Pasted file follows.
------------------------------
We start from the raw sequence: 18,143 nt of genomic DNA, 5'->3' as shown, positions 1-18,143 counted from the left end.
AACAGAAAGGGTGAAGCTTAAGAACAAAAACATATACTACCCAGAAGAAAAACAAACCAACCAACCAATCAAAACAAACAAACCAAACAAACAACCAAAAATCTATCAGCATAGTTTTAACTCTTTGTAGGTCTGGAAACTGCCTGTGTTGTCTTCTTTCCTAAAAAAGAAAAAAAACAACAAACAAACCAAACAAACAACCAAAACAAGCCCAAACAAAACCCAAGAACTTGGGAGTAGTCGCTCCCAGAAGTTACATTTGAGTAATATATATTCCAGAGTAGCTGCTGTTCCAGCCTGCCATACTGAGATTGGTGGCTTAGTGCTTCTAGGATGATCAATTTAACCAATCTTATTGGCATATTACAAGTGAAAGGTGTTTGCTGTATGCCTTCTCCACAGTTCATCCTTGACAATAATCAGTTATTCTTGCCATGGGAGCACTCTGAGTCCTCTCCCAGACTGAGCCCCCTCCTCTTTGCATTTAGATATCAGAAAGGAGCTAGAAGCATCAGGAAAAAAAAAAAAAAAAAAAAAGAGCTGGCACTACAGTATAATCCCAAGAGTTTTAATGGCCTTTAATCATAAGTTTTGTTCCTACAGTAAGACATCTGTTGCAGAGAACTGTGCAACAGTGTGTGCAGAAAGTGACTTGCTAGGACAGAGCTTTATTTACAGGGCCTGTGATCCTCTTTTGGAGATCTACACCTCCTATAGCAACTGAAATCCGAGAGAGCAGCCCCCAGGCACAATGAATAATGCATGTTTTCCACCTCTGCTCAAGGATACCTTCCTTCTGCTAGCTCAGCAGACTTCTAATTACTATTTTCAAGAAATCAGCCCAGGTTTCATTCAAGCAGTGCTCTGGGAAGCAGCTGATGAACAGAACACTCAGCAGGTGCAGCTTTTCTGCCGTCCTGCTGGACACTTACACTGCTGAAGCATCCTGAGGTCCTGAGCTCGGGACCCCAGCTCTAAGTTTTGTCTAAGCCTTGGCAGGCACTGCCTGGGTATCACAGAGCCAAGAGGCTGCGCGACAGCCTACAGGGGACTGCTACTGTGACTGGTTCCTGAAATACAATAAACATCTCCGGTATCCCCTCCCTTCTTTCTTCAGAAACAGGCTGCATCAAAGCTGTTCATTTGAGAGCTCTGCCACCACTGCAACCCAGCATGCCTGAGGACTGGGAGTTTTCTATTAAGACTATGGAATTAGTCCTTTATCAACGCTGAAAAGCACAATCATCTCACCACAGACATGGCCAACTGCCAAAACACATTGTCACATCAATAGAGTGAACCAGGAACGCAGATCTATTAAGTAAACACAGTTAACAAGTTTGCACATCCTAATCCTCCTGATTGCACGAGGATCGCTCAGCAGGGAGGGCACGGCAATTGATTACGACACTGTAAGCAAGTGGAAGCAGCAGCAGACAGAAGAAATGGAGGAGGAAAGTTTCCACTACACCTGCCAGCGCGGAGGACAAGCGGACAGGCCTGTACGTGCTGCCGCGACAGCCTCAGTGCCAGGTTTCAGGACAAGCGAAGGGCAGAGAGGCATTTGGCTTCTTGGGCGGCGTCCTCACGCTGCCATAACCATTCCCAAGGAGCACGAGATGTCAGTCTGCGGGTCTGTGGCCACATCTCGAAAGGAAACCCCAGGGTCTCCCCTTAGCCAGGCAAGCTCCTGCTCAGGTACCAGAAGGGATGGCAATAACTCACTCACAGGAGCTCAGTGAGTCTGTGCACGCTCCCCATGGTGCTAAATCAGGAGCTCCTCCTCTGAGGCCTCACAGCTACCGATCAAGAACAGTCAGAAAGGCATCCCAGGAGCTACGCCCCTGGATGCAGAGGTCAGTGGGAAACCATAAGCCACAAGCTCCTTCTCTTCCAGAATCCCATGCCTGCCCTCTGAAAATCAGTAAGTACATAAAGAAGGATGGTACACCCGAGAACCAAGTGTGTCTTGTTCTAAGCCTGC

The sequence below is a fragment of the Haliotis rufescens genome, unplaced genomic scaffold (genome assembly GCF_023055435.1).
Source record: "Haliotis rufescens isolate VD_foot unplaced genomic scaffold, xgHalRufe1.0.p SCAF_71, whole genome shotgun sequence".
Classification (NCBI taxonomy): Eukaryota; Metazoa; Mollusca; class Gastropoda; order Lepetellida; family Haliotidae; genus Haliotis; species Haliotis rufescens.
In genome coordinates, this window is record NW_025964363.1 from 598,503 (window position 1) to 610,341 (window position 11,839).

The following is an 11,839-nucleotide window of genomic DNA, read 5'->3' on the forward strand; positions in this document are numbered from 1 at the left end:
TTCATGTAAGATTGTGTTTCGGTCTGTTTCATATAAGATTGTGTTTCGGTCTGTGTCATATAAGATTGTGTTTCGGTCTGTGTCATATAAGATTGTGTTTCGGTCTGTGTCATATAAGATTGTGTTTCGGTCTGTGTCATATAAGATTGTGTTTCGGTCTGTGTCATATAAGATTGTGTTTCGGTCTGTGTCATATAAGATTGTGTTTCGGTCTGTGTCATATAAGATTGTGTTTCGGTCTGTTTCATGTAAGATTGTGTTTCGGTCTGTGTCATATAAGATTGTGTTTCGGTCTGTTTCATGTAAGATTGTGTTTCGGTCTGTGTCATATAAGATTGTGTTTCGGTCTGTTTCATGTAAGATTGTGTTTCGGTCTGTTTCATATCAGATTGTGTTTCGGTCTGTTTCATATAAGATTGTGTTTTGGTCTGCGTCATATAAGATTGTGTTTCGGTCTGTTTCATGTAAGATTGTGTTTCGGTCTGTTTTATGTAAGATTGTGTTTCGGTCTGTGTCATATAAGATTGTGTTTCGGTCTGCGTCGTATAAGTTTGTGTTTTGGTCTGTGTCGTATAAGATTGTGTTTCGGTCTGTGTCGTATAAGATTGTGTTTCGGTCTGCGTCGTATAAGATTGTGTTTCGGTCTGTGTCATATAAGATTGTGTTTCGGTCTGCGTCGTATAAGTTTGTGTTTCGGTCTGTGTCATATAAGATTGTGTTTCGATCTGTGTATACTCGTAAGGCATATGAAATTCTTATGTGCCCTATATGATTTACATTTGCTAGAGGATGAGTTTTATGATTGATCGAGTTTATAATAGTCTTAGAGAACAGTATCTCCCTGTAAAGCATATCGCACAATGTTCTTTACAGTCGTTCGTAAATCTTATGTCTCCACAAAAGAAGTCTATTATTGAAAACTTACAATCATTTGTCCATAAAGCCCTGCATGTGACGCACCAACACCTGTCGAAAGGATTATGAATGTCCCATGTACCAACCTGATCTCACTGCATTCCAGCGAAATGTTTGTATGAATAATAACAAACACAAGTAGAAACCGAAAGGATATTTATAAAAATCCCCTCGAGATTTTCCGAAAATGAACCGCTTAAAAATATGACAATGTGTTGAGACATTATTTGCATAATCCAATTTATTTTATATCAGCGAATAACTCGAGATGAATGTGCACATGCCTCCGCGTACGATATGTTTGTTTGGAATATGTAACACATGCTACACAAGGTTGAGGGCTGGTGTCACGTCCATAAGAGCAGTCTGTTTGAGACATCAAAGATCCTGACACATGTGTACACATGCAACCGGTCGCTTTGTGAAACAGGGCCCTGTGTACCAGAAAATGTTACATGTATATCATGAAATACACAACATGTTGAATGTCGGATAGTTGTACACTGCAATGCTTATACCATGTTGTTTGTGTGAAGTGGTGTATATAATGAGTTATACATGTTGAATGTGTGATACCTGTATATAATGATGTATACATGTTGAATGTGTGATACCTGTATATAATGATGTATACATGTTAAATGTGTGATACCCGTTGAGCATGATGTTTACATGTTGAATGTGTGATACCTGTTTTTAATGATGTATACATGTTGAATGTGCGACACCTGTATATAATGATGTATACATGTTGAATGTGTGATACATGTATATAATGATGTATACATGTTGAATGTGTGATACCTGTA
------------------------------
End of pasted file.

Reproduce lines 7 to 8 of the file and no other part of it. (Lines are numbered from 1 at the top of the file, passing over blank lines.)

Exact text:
The following is an 11,839-nucleotide window of genomic DNA, read 5'->3' on the forward strand; positions in this document are numbered from 1 at the left end:
TTCATGTAAGATTGTGTTTCGGTCTGTTTCATATAAGATTGTGTTTCGGTCTGTGTCATATAAGATTGTGTTTCGGTCTGTGTCATATAAGATTGTGTTTCGGTCTGTGTCATATAAGATTGTGTTTCGGTCTGTGTCATATAAGATTGTGTTTCGGTCTGTGTCATATAAGATTGTGTTTCGGTCTGTGTCATATAAGATTGTGTTTCGGTCTGTGTCATATAAGATTGTGTTTCGGTCTGTTTCATGTAAGATTGTGTTTCGGTCTGTGTCATATAAGATTGTGTTTCGGTCTGTTTCATGTAAGATTGTGTTTCGGTCTGTGTCATATAAGATTGTGTTTCGGTCTGTTTCATGTAAGATTGTGTTTCGGTCTGTTTCATATCAGATTGTGTTTCGGTCTGTTTCATATAAGATTGTGTTTTGGTCTGCGTCATATAAGATTGTGTTTCGGTCTGTTTCATGTAAGATTGTGTTTCGGTCTGTTTTATGTAAGATTGTGTTTCGGTCTGTGTCATATAAGATTGTGTTTCGGTCTGCGTCGTATAAGTTTGTGTTTTGGTCTGTGTCGTATAAGATTGTGTTTCGGTCTGTGTCGTATAAGATTGTGTTTCGGTCTGCGTCGTATAAGATTGTGTTTCGGTCTGTGTCATATAAGATTGTGTTTCGGTCTGCGTCGTATAAGTTTGTGTTTCGGTCTGTGTCATATAAGATTGTGTTTCGATCTGTGTATACTCGTAAGGCATATGAAATTCTTATGTGCCCTATATGATTTACATTTGCTAGAGGATGAGTTTTATGATTGATCGAGTTTATAATAGTCTTAGAGAACAGTATCTCCCTGTAAAGCATATCGCACAATGTTCTTTACAGTCGTTCGTAAATCTTATGTCTCCACAAAAGAAGTCTATTATTGAAAACTTACAATCATTTGTCCATAAAGCCCTGCATGTGACGCACCAACACCTGTCGAAAGGATTATGAATGTCCCATGTACCAACCTGATCTCACTGCATTCCAGCGAAATGTTTGTATGAATAATAACAAACACAAGTAGAAACCGAAAGGATATTTATAAAAATCCCCTCGAGATTTTCCGAAAATGAACCGCTTAAAAATATGACAATGTGTTGAGACATTATTTGCATAATCCAATTTATTTTATATCAGCGAATAACTCGAGATGAATGTGCACATGCCTCCGCGTACGATATGTTTGTTTGGAATATGTAACACATGCTACACAAGGTTGAGGGCTGGTGTCACGTCCATAAGAGCAGTCTGTTTGAGACATCAAAGATCCTGACACATGTGTACACATGCAACCGGTCGCTTTGTGAAACAGGGCCCTGTGTACCAGAAAATGTTACATGTATATCATGAAATACACAACATGTTGAATGTCGGATAGTTGTACACTGCAATGCTTATACCATGTTGTTTGTGTGAAGTGGTGTATATAATGAGTTATACATGTTGAATGTGTGATACCTGTATATAATGATGTATACATGTTGAATGTGTGATACCTGTATATAATGATGTATACATGTTAAATGTGTGATACCCGTTGAGCATGATGTTTACATGTTGAATGTGTGATACCTGTTTTTAATGATGTATACATGTTGAATGTGCGACACCTGTATATAATGATGTATACATGTTGAATGTGTGATACATGTATATAATGATGTATACATGTTGAATGTGTGATACCTGTA